[Re:War for talent swells new starter City pay packets, yesterday]
Competition for talent is at fever pitch, and strong competition among City law firms has led to pay packages for the newest lawyers reaching dizzying heights at some of the US giants.
However, with an economic slowdown potentially on the cards and existing employees disgruntled at how their pay compares to that of newer arrivals, simply throwing more money at the problem is not sustainable.
Moreover, while salary hikes may get talent through the door, they won’t solve the bigger problem of retention.
Of course, pay is important, but the associates I speak to regularly tell me they need more than that. They seek out employers who offer transparency over career progression, as opposed to title inflation or false promises. They want to work at firms that can demonstrate a clear sense of purpose and cohesion, as well as mentorship, not just a series of perks.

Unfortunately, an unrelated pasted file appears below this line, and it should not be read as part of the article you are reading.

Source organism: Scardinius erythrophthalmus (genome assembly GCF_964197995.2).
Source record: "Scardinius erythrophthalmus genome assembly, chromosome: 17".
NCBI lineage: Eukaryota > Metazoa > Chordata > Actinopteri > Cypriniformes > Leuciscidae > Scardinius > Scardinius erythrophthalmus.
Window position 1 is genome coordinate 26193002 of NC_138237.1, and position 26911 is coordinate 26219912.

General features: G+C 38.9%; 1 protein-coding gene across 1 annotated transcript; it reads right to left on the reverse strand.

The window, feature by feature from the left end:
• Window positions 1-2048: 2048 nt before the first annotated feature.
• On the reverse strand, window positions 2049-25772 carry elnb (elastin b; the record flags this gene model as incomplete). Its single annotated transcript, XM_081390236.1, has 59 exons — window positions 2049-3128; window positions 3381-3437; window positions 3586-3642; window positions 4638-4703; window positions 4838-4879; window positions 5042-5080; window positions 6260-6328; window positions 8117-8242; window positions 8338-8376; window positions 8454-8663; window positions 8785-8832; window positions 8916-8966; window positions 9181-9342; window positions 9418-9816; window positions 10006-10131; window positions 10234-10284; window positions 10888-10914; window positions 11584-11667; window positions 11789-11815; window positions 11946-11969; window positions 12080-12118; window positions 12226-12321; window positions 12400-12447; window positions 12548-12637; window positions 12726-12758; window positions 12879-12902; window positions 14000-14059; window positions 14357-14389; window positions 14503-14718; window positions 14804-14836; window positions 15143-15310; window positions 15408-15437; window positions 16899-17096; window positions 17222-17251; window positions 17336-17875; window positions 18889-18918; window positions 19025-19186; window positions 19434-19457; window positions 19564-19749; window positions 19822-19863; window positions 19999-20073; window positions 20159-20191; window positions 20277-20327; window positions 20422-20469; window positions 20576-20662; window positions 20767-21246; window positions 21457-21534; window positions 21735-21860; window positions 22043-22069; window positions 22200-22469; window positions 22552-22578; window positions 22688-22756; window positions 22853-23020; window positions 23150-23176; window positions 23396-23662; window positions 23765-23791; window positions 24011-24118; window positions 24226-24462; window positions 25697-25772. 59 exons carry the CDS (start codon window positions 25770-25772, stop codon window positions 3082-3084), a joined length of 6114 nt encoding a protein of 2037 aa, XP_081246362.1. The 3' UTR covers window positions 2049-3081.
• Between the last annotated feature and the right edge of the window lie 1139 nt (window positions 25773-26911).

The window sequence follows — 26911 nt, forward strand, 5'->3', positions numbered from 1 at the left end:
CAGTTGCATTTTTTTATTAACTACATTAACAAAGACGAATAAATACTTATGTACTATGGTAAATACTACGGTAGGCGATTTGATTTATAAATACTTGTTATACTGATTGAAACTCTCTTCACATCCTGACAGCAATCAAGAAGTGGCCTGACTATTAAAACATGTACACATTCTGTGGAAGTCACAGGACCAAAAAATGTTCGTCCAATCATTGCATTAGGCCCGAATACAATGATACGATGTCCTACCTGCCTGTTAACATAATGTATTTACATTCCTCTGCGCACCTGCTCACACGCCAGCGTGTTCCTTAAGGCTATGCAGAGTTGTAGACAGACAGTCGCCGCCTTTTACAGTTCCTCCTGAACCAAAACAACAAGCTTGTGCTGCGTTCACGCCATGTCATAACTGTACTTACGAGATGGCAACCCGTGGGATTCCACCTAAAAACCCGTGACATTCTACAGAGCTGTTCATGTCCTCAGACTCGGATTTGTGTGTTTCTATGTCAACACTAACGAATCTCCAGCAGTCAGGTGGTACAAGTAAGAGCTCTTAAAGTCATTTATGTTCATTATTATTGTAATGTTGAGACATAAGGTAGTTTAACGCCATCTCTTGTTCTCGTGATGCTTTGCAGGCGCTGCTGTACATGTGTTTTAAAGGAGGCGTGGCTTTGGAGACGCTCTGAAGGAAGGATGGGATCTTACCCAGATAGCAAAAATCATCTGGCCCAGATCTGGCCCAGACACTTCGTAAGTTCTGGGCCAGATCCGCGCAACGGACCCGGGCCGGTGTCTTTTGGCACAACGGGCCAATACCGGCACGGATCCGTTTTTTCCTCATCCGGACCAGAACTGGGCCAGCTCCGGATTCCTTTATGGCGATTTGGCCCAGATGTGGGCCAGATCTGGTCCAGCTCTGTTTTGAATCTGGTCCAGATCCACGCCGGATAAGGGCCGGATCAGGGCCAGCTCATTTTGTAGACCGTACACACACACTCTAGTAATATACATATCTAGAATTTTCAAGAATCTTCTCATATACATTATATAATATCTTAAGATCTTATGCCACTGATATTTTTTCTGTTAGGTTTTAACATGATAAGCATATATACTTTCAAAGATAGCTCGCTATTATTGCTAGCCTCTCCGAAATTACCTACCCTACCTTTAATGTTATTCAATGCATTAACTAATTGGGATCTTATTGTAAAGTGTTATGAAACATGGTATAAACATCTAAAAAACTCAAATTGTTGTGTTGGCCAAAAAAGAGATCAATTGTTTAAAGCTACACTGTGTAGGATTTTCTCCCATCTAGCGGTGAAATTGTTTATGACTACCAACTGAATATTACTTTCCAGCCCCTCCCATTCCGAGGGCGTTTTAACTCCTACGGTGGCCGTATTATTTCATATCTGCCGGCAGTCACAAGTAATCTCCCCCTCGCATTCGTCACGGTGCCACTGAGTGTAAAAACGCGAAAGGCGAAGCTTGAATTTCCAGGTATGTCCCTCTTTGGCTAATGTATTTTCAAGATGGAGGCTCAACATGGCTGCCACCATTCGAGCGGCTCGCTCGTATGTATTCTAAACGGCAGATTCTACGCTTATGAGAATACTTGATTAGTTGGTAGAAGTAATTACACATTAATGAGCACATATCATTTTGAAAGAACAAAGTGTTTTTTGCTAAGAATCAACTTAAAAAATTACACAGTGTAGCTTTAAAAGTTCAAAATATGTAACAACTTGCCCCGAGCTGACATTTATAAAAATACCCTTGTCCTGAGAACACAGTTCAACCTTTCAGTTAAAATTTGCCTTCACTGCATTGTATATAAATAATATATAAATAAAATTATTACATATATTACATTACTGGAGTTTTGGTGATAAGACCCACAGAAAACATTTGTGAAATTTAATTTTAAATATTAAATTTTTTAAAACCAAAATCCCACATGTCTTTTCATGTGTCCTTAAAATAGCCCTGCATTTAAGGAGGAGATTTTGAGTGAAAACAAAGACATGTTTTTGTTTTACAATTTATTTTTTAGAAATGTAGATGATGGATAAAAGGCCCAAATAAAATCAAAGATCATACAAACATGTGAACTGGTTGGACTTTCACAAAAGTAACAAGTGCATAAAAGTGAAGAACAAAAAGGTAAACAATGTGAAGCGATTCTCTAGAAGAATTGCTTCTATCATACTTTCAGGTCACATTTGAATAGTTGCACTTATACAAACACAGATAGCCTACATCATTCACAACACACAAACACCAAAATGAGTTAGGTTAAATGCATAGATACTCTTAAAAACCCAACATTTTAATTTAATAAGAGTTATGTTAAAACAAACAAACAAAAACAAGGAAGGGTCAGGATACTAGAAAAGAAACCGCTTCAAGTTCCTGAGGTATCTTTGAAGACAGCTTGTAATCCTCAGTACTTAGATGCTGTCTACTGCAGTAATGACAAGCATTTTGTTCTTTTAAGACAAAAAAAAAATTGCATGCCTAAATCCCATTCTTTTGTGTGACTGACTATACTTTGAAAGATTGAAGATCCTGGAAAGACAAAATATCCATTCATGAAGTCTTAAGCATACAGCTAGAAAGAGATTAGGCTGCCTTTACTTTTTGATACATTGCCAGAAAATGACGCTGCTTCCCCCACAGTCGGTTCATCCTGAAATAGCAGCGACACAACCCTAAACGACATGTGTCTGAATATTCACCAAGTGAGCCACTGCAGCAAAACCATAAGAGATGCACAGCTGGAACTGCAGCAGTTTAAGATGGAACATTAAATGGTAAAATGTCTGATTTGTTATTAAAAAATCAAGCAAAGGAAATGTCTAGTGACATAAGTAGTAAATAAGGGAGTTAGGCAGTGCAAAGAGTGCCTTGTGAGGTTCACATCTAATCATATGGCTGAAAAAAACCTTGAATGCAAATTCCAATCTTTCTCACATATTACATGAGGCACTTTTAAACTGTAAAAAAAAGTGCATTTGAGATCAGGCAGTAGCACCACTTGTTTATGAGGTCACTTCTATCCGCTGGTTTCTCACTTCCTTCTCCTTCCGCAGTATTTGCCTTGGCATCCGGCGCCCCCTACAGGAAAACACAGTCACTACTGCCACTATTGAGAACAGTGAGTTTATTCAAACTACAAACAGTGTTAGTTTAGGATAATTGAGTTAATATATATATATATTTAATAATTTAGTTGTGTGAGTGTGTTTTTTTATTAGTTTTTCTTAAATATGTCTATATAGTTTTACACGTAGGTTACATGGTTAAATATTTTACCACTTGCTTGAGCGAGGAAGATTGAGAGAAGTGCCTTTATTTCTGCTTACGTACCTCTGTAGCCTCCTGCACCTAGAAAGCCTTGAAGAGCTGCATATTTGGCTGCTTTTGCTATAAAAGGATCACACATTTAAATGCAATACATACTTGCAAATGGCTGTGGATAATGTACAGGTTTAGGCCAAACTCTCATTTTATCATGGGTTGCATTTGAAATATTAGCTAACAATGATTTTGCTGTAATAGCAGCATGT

The pandemic has led to a ‘Great Reassessment’ prompting younger candidates to think deeply about the kind of company they want to work for, contemplating questions such as: will I feel ‘seen’ and valued? What kind of opportunities will be available to me? How much autonomy will I have?
Bulging pay packets will always make media headlines but unless firms tackle these more fundamental issues, they may soon find that their young – and expensive – recruits look to greener pastures further afield.